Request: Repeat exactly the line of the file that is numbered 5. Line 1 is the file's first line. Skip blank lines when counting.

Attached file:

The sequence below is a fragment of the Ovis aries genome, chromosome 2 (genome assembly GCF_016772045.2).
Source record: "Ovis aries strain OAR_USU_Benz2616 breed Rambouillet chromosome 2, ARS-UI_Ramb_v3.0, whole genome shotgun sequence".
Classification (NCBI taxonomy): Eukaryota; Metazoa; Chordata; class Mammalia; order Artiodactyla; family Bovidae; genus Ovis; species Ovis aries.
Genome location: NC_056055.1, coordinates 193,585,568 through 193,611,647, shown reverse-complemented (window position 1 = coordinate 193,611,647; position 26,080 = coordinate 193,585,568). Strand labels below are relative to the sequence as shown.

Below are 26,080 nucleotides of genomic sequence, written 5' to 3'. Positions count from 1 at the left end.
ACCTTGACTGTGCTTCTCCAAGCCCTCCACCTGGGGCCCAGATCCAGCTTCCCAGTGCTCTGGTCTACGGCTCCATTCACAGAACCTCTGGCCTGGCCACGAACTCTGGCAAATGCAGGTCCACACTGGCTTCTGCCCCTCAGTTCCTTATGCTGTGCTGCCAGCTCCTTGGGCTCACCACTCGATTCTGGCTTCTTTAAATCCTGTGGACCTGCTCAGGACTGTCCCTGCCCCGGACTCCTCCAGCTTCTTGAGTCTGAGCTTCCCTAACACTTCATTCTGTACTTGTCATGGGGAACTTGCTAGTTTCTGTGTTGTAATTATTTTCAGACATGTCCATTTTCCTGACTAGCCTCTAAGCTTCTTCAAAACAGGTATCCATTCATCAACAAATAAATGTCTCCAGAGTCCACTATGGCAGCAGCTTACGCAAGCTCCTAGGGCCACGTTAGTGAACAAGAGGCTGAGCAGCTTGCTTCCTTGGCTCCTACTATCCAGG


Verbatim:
Below are 26,080 nucleotides of genomic sequence, written 5' to 3'. Positions count from 1 at the left end.